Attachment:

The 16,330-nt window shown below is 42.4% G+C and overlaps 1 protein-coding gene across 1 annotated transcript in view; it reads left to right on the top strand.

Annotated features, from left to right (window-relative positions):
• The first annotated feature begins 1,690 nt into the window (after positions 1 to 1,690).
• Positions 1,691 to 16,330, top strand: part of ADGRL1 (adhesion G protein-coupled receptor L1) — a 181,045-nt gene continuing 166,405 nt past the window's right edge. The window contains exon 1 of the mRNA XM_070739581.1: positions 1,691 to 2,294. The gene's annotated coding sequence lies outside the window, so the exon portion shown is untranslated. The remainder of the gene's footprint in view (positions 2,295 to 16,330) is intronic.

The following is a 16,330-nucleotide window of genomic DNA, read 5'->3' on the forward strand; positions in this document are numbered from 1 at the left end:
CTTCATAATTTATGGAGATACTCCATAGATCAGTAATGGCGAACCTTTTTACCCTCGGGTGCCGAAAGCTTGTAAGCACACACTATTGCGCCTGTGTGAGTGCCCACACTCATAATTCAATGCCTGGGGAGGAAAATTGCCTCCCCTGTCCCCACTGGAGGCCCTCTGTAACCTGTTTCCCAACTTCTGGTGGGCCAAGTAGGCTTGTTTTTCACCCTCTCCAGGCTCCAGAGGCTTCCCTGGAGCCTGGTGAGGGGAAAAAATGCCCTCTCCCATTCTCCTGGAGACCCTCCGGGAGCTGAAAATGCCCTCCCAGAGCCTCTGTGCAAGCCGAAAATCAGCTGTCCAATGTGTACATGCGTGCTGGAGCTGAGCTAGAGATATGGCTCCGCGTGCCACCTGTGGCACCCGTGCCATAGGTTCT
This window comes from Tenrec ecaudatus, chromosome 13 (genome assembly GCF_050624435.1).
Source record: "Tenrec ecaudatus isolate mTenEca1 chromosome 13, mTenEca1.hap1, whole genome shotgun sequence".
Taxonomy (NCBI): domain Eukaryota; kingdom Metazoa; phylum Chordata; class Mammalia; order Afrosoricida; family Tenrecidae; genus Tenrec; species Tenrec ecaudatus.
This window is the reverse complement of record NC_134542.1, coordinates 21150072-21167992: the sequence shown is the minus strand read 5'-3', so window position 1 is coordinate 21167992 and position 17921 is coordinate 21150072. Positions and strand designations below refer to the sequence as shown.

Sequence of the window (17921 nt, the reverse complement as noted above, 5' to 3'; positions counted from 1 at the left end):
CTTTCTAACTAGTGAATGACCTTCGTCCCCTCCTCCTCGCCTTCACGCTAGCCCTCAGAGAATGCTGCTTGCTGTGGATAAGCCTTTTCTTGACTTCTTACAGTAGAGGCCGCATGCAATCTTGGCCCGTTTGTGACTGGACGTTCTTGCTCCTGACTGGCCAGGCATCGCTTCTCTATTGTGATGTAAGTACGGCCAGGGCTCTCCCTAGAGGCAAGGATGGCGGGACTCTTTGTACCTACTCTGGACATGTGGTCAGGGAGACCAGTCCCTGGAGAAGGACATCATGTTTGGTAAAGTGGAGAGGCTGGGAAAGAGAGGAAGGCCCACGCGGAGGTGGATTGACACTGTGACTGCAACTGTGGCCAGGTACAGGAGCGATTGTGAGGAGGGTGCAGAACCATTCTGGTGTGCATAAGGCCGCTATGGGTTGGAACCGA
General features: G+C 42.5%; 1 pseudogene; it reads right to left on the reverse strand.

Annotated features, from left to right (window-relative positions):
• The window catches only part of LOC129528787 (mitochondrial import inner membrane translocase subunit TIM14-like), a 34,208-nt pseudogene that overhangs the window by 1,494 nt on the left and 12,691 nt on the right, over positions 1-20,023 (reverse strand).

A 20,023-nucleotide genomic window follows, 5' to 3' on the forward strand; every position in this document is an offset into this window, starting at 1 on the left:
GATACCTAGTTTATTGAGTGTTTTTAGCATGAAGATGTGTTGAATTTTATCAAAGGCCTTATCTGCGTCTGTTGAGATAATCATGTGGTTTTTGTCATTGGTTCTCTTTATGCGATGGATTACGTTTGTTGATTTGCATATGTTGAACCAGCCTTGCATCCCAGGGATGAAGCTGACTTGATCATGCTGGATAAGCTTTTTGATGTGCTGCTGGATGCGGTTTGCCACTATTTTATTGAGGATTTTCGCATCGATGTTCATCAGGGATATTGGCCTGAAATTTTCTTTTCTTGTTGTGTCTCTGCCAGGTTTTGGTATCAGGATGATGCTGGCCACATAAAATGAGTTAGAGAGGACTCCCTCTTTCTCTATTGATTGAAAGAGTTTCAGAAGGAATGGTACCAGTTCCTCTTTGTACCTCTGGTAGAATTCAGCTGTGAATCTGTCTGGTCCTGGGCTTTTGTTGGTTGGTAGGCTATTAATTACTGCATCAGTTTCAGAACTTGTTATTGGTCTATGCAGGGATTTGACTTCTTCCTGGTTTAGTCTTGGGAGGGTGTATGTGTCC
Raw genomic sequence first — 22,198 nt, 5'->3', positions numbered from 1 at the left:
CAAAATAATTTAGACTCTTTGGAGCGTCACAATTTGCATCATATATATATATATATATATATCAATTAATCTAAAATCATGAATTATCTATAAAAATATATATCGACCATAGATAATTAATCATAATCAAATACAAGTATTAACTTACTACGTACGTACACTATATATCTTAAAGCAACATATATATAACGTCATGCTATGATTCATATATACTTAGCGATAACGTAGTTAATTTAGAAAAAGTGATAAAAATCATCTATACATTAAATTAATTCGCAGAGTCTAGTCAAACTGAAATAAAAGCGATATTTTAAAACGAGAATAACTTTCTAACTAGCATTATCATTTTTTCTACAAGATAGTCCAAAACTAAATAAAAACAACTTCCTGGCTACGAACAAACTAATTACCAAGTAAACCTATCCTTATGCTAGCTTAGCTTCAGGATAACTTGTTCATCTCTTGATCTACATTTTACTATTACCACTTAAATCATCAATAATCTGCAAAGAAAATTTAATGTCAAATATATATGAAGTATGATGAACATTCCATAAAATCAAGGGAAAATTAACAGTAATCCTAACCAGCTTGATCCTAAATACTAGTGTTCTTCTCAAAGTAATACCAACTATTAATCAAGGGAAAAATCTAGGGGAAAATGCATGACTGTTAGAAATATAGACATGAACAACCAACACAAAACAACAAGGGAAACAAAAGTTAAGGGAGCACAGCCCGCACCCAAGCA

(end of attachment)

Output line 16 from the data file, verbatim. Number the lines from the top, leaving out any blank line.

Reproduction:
A 20,023-nucleotide genomic window follows, 5' to 3' on the forward strand; every position in this document is an offset into this window, starting at 1 on the left: